It's amazing how this little piece of technology could produce patterns onto her tongue to decode the pictures in front of her. Emily is extremely blessed to have been able to be apart of this opportunity. I found that this was very interesting that something like this could happen. Never in my dreams would I imagine that a little machine could put electricity onto the tongue and produce an image. It says that when you don't use your eyes anymore that the brain overcompensates for the eyes and that you don't actually see through your eyes but your brain. Emily describes that when the guy Ed swiped the object in front of her she saw the object completely. She describes that everything she sees looks like a painting that could move. This is most definitely my favorite NPR podcast of all time. I have never heard anything like this before and I am speechless.

Jan. 19 2015 09:43 PM
Anna B. Silverstein from United States

It's amazing that she was able to see at all through the device, and it shows how much of what we sense or perceive is dependent on our brains. I would be curious to know how her art went with the device. The more technology like this that comes out the fewer blind and disabled there will be.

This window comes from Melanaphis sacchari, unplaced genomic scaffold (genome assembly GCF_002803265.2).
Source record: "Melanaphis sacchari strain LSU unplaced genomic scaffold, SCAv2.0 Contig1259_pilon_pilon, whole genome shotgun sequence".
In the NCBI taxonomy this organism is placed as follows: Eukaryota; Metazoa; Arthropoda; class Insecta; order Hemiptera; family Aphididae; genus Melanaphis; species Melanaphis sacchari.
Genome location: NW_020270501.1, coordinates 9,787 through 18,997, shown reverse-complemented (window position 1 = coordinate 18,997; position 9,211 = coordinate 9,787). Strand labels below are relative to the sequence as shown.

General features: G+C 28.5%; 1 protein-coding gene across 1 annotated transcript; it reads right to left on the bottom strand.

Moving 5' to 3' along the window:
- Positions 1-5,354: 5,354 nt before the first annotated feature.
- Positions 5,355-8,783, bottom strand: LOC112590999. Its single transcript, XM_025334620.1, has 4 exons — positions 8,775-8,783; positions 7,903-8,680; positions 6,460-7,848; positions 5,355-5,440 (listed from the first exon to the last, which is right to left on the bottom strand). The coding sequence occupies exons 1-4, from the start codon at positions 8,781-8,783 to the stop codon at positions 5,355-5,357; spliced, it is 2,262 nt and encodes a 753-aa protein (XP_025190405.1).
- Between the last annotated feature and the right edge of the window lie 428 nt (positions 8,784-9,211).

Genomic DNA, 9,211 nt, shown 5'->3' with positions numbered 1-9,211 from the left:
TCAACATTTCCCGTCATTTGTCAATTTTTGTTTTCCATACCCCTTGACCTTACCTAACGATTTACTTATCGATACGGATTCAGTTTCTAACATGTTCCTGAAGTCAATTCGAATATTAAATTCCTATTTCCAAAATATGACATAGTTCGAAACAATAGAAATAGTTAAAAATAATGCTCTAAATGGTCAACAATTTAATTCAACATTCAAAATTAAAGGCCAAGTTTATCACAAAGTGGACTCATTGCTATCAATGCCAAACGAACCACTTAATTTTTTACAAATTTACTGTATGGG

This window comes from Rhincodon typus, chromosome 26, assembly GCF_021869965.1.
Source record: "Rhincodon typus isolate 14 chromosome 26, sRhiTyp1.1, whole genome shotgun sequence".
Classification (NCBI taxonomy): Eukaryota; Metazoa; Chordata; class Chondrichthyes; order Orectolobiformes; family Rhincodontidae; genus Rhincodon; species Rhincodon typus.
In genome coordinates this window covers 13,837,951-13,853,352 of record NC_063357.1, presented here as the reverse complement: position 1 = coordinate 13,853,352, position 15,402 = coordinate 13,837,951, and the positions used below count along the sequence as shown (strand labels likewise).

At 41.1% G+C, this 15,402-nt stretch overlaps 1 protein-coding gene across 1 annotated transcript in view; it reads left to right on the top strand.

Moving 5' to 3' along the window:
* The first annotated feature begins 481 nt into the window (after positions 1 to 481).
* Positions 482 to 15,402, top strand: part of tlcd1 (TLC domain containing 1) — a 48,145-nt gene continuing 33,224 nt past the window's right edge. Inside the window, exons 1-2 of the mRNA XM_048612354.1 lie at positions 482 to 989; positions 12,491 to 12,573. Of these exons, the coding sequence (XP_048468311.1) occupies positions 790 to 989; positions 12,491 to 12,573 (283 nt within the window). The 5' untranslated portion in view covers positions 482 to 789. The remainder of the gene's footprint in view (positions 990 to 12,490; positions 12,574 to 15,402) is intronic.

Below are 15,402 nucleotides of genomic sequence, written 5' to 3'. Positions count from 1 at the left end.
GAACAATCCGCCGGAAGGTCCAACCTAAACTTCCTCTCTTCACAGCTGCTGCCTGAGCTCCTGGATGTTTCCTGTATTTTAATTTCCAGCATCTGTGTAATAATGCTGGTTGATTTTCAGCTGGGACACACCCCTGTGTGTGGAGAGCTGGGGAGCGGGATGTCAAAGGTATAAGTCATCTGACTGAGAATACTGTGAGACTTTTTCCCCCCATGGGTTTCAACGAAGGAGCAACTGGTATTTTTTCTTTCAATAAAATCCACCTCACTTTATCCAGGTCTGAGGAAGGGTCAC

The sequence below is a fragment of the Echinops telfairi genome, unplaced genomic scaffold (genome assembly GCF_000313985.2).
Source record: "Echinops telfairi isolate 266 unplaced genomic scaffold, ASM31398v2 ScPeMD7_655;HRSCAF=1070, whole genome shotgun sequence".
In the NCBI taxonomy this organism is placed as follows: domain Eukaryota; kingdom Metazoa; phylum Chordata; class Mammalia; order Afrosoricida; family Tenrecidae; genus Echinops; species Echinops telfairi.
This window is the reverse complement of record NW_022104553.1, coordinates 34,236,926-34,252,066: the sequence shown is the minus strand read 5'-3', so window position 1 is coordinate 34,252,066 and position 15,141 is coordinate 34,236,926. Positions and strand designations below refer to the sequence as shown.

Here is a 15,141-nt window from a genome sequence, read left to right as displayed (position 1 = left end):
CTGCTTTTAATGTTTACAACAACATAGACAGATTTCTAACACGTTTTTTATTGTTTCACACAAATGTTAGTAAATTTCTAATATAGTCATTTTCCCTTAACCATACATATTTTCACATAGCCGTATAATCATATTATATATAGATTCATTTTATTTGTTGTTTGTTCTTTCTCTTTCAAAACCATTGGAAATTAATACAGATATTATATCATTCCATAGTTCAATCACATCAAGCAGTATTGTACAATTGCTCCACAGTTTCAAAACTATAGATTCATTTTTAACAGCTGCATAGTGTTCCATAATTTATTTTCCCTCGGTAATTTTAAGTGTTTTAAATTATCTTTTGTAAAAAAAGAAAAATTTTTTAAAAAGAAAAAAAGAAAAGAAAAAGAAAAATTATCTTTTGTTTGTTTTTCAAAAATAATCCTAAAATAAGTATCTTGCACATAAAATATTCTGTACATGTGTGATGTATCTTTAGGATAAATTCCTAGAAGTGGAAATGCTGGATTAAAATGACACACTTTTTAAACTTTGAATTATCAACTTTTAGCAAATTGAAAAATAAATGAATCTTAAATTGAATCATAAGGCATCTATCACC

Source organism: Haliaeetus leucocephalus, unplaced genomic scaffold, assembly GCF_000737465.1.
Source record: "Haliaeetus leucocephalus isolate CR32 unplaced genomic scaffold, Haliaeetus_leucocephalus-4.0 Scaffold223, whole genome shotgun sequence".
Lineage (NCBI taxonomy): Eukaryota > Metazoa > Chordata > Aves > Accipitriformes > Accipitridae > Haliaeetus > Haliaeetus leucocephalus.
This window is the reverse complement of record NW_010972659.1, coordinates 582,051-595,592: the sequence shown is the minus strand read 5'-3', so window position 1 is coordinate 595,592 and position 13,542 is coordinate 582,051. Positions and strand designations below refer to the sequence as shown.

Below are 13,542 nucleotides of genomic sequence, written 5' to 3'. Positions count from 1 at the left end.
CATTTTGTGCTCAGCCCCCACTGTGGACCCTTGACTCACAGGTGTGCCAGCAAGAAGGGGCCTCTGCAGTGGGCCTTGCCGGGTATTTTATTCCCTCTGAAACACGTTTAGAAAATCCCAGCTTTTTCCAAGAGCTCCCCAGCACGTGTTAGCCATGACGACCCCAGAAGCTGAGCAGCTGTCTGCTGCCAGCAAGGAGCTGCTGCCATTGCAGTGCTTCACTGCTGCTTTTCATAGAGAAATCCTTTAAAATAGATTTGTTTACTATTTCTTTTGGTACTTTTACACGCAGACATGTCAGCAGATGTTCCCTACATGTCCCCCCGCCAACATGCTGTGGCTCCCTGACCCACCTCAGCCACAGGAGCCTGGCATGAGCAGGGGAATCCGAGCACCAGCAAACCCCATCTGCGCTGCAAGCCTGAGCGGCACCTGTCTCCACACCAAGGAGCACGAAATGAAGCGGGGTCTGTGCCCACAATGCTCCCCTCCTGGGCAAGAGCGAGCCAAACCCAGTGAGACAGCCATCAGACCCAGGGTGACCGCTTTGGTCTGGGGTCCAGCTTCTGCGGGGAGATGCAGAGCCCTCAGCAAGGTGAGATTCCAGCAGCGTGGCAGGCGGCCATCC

Jan. 19 2015 08:37 PM
Oscar Rosseau

Man, technology is awesome. The change this could bring about in peoples lives is pretty amazing. Its also really interesting to hear the description of what the world "looks" like through the device. Definitely a super interesting story.

Jan. 19 2015 07:56 PM
Susan

The BrainPort is an amazing technology device, which in the future may lead to more break throughs for not only the blind but others. There are engineers and technology companies working on developing programs/devices that would allow our blind citizens of the world to walk down a street and know when the red/green crossing light made it safe to cross the street. If a driverless car knows when to stop, the technology is here. In Australia Monash is working on implanting a computer chip in the visual cortex that would connect to a camera on glasses similar to the BrainPort. This would restore sight to almost all blind people in this world. Engineers and technology will change life in this century like the plane and computer did in the last century. The BrainPort is just the beginning.